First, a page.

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Georgian President Rails Against Internal Corruption, Says Don’t Provoke Russia

Georgian President Rails Against Internal Corruption, Says Don't Provoke Russia

The president of the South Caucasus nation of Georgia, Giorgi Margvelashvili, railed against internal corruption in the country’s government in a speech today, and said Georgia should continue a policy of ‘strategic tolerance’ with the Kremlin, in order to not provoke further armed conflict.

Video: Georgian President Says Russians Are Very Clear About Their Intentions

This policy “is important for Georgia in current circumstances,” suggesting that Moscow could be seeking a pretext for fresh conflict, reported RFERL.

“Georgia must not follow any of [Russia’s] provocations and do its best not to give Russia a chance to use force against Georgia.”

The president also spoke out against political corruption in the higher levels of government, declaring there was an attempt to stifle the political opposition. “The 2016 election was a deliberate attempt…to weaken political parties as major players in the political space,” he said, adding that since then “no steps have been taken to strengthen the political opposition, to create preconditions for a strong opposition. No legislation has been drafted in this direction.”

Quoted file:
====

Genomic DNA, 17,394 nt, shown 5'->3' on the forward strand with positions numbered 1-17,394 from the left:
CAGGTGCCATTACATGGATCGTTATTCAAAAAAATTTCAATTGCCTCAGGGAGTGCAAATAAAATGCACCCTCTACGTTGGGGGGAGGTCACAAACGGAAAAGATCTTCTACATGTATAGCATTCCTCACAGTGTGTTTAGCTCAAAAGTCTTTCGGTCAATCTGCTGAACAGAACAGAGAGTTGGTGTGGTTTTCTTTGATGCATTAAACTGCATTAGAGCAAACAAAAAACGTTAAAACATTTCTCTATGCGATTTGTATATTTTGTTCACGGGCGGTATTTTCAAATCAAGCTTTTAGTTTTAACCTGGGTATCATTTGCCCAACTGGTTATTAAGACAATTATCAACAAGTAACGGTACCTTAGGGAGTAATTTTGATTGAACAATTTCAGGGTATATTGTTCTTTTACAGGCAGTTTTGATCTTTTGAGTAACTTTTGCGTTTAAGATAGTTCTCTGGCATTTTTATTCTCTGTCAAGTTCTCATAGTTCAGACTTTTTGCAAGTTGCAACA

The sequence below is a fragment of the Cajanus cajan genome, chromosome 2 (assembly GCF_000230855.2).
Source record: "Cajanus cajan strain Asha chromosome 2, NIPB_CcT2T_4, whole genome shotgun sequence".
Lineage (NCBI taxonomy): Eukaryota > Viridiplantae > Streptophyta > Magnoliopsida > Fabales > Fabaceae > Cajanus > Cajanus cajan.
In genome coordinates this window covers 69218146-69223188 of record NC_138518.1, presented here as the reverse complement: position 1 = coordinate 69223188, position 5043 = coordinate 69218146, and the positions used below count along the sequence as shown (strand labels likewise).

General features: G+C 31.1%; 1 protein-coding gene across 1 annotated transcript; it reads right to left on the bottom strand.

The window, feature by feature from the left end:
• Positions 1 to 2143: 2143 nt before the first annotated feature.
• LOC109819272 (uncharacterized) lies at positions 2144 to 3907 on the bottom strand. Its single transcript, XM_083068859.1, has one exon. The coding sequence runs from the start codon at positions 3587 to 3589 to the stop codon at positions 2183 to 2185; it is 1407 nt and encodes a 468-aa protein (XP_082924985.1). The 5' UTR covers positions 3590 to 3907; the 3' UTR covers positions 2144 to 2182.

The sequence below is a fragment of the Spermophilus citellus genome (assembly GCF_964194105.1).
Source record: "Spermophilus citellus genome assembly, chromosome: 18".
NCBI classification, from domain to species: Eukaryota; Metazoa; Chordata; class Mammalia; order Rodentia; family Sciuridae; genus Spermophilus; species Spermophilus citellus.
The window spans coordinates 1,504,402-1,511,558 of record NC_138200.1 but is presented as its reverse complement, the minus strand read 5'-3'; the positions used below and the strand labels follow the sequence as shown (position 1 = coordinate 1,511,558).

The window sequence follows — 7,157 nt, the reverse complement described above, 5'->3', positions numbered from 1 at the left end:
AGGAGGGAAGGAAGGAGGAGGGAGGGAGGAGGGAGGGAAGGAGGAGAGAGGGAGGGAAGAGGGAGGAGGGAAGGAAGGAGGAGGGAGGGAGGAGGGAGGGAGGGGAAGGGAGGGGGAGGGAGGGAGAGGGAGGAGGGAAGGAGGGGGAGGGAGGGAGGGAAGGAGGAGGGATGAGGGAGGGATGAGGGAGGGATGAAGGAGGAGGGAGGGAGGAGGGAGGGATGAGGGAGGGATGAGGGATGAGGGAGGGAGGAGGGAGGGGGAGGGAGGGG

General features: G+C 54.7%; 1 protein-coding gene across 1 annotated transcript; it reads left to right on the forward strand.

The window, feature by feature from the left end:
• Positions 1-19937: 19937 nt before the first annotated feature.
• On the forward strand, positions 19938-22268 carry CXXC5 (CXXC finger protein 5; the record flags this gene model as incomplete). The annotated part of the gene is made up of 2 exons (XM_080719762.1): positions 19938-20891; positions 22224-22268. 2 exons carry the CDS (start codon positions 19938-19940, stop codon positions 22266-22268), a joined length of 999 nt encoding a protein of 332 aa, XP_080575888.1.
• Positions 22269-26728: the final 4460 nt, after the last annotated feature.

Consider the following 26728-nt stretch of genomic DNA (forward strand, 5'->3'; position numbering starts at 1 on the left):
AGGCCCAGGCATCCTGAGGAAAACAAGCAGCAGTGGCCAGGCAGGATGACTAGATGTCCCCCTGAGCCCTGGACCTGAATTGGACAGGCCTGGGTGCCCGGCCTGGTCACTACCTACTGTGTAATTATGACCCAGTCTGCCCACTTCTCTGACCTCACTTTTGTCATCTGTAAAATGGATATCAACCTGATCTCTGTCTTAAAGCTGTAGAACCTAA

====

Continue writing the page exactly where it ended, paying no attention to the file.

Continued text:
Georgians who have committed “violence against ordinary people are currently working at the prosecutor’s office and law enforcement agencies.” He said that while this problem was not as pronounced as it was before, “these individuals are still in the law enforcement agencies and the system has not been depoliticized,” added RFERL.

Saakashvili Says Georgian Court Sentence Unlawful

Russian news outlet, RIA Novosti, quoted Margvelashvili as saying, “As for foreign policy, it is necessary to pay attention to the main factor – this is the Russian Federation <...> In general, I want to say that the policy that implies strategic patience is right. The main goal is not to succumb to provocations and not to allow Russia to use force in “This issue is becoming increasingly important, especially after the transition to a new phase of relations.”

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